The Best Bargain You'll Find Right Now

After one of the most impressive years in stock market history, many investors are frustrated at the lack of good values among investments right now. Yet if you're willing to expand your horizons, you may find unprecedented value in an unexpected corner of the investing world.

Running the option
A year ago, most investors were extremely fearful of what the future might bring, and you could see that fear in the cheap valuations on many stocks. Those who took advantage of those bargain prices have mostly been rewarded handsomely. Gains of 100% or more have been much more commonplace than you'd ever expect, even from the low point of the financial crisis.

Now, most of that fear is gone, and investors have become complacent about the prospects for a slow but steady economic recovery and more stable stock prices. That's made stocks expensive -- but it has also brought the price of options down substantially, to the point where you should strongly consider using options in ways you might not have considered before.

Why options are smart now
Option prices depend on volatility. During crisis situations, the cost of options soars, as investors want to protect themselves from violent swings in the market. But when the crisis abates, fewer investors are willing to pay for what may prove to be unnecessary protection, and so prices fall.

By one measure, prices of options are extremely low right now. The VIX, which measures volatility levels in the S&P 500 index, has fallen to less than 18. To put that figure in context, except for a brief stint below that level in January, the last time we saw the VIX that low was in mid-2008 -- long before the worst of the financial crisis hit.

As a result, using options may make sense right now. But you have to use them correctly.

What not to do
The usual rule of "buy low, sell high" applies to options as much as any other investment. Many options strategies, including covered calls and put writing, involve selling options to reap income in the form of an option premium. But when option prices are low, selling them doesn't make as much sense, because you don't get as much in exchange for taking on the risk that your position will move against you.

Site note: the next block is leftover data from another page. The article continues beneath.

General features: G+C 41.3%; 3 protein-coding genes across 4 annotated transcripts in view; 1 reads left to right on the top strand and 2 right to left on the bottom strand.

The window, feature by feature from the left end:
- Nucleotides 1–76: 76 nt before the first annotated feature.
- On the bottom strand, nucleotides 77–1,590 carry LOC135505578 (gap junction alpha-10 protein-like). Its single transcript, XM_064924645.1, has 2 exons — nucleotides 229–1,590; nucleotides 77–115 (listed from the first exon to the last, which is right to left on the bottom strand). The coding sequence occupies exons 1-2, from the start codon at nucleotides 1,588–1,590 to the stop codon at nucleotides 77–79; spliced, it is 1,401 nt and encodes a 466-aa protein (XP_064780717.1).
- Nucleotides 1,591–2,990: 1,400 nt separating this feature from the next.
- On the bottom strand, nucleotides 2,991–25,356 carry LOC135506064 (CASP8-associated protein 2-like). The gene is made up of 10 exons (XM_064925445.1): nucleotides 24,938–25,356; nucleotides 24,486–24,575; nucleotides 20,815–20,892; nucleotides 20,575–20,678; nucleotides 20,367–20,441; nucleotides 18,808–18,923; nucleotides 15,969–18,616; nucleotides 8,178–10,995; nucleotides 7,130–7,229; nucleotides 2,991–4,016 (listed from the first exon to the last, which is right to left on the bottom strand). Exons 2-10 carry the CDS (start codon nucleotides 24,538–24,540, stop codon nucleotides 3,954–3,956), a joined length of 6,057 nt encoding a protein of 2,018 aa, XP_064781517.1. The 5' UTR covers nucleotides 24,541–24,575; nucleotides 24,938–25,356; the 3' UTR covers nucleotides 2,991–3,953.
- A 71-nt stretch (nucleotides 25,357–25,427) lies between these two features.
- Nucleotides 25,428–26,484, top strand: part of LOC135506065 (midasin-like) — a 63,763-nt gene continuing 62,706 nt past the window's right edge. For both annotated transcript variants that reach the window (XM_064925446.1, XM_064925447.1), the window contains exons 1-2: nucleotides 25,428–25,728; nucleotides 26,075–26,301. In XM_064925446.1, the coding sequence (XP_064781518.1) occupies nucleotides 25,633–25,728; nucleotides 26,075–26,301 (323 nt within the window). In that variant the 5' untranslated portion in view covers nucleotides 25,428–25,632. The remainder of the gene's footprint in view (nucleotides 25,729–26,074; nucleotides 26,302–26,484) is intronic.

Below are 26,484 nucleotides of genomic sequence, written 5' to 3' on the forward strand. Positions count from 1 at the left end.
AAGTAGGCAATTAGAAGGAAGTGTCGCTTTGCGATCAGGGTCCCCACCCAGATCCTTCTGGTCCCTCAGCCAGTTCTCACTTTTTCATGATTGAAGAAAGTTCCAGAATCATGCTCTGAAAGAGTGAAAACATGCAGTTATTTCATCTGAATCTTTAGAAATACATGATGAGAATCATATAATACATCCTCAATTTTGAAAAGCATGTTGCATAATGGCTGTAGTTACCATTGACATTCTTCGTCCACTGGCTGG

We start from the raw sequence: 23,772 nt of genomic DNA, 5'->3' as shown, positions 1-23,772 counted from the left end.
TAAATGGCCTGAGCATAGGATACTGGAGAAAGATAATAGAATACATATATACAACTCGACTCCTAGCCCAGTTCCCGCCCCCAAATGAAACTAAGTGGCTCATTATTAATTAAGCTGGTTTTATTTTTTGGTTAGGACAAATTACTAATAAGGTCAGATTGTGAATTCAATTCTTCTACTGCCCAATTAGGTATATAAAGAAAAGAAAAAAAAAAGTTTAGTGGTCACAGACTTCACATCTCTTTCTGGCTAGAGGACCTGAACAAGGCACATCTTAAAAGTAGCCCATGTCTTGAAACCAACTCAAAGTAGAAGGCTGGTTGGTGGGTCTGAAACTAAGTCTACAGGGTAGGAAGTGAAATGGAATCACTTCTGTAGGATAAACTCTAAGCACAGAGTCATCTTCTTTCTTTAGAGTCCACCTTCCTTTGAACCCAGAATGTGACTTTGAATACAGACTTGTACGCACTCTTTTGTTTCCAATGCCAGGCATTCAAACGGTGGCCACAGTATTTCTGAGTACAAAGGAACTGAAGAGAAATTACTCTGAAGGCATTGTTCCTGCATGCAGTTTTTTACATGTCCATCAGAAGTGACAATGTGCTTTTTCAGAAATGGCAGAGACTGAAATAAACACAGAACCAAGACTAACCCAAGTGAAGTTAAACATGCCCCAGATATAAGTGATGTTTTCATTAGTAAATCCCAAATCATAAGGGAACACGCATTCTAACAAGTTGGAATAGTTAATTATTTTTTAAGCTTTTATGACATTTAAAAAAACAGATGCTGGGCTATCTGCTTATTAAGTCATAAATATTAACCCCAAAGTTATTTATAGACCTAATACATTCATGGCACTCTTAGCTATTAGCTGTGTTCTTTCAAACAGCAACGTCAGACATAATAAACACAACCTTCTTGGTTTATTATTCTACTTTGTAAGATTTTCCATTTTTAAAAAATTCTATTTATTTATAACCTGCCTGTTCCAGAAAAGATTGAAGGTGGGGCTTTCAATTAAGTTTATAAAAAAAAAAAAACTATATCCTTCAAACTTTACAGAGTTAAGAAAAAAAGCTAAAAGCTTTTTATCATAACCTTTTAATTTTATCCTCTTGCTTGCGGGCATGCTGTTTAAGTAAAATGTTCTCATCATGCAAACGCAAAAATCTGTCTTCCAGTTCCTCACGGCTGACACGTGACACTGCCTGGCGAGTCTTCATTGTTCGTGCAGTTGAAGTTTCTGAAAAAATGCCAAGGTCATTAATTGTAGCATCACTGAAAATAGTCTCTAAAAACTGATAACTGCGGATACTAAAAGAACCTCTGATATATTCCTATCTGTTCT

In contrast, though, doing things like buying protective puts or using call options in lieu of stock positions does make sense when option prices are low. Protective puts are simple: You buy an option that guarantees that no matter how low a stock you own falls, you can sell it for at least a certain amount.

Right now, you can get that protection pretty cheaply on a number of stocks. Here are some examples:

Stock

Share Price

Put Option

Option Price

Ford (NYSE: F  )

12.80

April $12

0.29

Wells Fargo (NYSE: WFC  )

28.98

July $27

1.17

Microsoft (Nasdaq: MSFT  )

28.80

April $28

0.39

Caterpillar (NYSE: CAT  )

59.18

May $60

4.10

Source: Yahoo! Finance. Closing prices as of March 9.

If you're willing to accept a slight drop before your put kicks in, you can pay as little as 2% for more than a month's worth of protection. And even if you want to completely insulate yourself from losses, as with the Caterpillar option above, you don't have to pay a ridiculous amount.